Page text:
Big Piney Creek
The Big Piney Creek is designated as a National Wild & Scenic River that begins near the community of Fallsville and flows east and south for 57 miles to its junction with the Arkansas River. The river's outstandingly remarkable values include scenery, recreation, fish, botany and geology.
The distinctive scenery of Big Piney Creek is characterized by its sandstone bluffs, waterfalls, still pools and stands of oak, hickory and pine. Principal recreation activities in the corridor include canoeing, camping, swimming and fishing. The river is very popular for canoeing, with Class I to III rapids. It is considered by the Arkansas Game and Fish Commission to be an outstanding sportfishing river, with smallmouth bass and spotted bass the most sought-after species.
Big Piney supports plant species considered by the Arkansas Heritage Commission to be sensitive. One species, Alabama snow-wreath, is currently under study for listing as a federal threatened and endangered species and is already listed as threatened by the state of Arkansas. The corridor also includes the Waldo Mountain-Wainscott Bottoms Special Interest Area, which contains diverse plant communities and plant species.
The Mississippian and lowermost Pennsylvanian rock exposed near the town of Limestone are very important to understanding the history of the southern margin of the Ozark platform. The youngest Mississippian-age rocks in North America, as well as the southernmost exposure of Morrowan-type rocks, are located in this area. These exposures create a structural window important in developing an understanding of the upper Mississippian and the basal Morrowan sequence. Many of these features are exposed along Big Piney and are of unique scenic and geologic value.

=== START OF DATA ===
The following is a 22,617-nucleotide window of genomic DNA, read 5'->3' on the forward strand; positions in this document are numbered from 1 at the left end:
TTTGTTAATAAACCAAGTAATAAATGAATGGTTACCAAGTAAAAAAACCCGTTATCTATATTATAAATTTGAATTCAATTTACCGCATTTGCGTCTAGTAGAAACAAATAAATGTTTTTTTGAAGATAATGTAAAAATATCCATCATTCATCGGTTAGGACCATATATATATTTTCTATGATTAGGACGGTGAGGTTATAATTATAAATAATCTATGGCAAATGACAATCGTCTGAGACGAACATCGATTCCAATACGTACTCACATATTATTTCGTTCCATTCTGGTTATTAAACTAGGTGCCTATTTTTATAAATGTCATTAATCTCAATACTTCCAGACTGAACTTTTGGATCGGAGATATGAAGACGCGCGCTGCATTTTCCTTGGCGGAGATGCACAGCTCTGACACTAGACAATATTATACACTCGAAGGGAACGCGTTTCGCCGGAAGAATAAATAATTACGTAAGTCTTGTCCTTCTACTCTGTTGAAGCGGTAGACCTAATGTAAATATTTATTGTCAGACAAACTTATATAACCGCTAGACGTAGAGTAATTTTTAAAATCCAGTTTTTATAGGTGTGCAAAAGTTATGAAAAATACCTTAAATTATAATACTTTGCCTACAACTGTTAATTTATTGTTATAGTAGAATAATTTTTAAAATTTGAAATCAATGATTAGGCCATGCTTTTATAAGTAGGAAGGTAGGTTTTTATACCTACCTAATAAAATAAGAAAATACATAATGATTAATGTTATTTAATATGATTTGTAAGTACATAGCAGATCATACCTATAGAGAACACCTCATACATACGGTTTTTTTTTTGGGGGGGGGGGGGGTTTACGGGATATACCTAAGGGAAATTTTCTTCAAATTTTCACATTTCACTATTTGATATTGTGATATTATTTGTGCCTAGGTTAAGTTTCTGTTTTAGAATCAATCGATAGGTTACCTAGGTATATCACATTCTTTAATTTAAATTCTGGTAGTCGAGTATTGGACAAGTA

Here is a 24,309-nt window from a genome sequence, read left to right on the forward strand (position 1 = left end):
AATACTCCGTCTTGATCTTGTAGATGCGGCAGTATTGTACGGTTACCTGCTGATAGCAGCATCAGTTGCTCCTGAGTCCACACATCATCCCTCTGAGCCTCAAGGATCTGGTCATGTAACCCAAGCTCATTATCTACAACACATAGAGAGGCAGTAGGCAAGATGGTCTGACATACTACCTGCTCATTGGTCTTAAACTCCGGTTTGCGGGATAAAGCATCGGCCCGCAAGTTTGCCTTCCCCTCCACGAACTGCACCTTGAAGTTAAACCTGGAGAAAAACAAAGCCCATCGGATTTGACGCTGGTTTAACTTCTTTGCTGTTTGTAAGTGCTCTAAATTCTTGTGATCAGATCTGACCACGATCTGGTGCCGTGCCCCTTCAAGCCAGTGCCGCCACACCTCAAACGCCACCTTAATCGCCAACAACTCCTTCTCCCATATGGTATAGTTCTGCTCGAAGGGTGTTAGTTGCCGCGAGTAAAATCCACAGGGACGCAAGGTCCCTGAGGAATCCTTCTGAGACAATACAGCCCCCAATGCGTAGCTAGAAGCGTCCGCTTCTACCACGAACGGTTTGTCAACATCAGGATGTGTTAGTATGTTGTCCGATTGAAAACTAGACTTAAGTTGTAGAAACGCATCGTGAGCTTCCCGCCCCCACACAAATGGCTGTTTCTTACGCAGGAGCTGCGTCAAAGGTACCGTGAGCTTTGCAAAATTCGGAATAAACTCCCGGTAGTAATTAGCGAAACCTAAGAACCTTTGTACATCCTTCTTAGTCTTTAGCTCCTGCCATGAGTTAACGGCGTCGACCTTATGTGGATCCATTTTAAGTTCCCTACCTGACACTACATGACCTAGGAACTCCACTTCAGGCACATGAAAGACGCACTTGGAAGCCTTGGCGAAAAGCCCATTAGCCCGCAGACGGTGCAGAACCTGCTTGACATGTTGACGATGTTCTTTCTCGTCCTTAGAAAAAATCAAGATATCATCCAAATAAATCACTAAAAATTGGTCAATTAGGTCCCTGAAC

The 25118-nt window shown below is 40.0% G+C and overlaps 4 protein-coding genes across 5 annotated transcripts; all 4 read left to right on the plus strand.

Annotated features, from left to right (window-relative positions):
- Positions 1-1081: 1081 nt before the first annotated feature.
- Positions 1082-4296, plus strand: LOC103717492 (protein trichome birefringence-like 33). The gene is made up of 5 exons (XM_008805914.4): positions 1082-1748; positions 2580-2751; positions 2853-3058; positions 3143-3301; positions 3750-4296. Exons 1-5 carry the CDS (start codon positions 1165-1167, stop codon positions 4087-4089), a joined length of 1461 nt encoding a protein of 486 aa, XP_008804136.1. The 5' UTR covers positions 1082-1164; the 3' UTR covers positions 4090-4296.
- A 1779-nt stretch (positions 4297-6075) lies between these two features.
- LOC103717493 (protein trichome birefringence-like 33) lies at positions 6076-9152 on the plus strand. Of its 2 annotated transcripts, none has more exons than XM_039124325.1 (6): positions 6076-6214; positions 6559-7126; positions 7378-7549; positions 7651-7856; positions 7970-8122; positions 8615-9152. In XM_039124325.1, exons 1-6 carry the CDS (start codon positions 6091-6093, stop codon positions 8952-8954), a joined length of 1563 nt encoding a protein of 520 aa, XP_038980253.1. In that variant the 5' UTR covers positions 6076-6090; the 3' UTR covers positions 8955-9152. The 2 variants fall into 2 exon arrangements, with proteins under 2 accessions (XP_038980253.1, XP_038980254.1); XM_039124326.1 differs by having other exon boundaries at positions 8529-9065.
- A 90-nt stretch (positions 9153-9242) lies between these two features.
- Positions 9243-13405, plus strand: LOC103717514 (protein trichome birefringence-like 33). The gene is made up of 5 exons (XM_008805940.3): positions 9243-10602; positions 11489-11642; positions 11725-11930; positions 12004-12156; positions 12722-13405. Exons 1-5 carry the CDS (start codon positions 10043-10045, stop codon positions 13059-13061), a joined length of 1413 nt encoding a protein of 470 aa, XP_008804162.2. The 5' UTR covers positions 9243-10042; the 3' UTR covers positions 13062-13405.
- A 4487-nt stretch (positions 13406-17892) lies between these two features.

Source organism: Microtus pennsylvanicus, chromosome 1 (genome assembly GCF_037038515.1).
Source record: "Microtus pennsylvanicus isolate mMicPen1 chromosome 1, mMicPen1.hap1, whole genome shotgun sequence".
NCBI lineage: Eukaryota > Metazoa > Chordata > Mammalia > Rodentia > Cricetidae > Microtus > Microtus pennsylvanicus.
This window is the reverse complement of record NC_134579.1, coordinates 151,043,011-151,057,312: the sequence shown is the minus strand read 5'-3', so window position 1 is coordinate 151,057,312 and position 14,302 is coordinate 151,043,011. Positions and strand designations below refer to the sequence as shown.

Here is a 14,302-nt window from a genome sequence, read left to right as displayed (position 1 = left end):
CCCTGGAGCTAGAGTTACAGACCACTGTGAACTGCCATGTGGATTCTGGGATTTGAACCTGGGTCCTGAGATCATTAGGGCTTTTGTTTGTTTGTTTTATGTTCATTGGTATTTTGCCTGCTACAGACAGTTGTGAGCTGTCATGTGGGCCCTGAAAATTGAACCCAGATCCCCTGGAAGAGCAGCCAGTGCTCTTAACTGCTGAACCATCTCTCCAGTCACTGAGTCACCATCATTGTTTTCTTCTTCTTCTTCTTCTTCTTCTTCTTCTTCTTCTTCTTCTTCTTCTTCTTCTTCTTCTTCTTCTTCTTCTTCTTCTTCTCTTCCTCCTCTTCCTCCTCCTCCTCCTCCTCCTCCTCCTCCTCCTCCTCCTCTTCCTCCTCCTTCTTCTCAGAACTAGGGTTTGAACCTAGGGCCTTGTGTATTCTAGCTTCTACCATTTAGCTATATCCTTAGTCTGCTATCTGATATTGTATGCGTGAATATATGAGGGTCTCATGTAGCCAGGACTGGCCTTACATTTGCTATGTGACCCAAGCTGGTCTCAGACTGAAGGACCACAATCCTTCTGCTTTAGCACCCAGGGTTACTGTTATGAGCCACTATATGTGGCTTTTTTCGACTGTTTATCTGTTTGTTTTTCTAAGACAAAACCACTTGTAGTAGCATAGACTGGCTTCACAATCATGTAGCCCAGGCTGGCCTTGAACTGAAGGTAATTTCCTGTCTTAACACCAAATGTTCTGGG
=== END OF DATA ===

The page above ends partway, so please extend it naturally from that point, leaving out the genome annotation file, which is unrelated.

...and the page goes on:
General InformationGeneral Notes:
At 67 miles, Big Piney Creek is not particularly long by Arkansas standards. But mile for mile, there's no doubt it ranks among the best float streams in the state.
The best time to float the Piney is when its water level is in the 3.0-5.0 range, although the uppermost reaches may require a higher minimum reading for best conditions. At five feet and beyond, the stream is considered dangerous.
Big Piney Creek offers year-round recreation. The canoe season usually begins in late fall and can last through mid-June, depending on local rainfall. Fishing is a year-long possibility for those willing to wade-fish or drag their boats over the shoals during the drier months. And after the first frost has discouraged ticks and chiggers, hiking and backpacking are highly recommended, particularly in the 15,000-acre Hurricane Creek Wilderness just northeast of the 123 bridge.
Boating - Non-Motorized
The Big Piney Creek is a federally designated Wild & Scenic River. The river levels are rain-based, so the spring rains can provide exciting canoeing opportunities. Know before you go. Check the water levels before heading out.
There are several access points to the Big Piney. Check out the canoeing map for more information.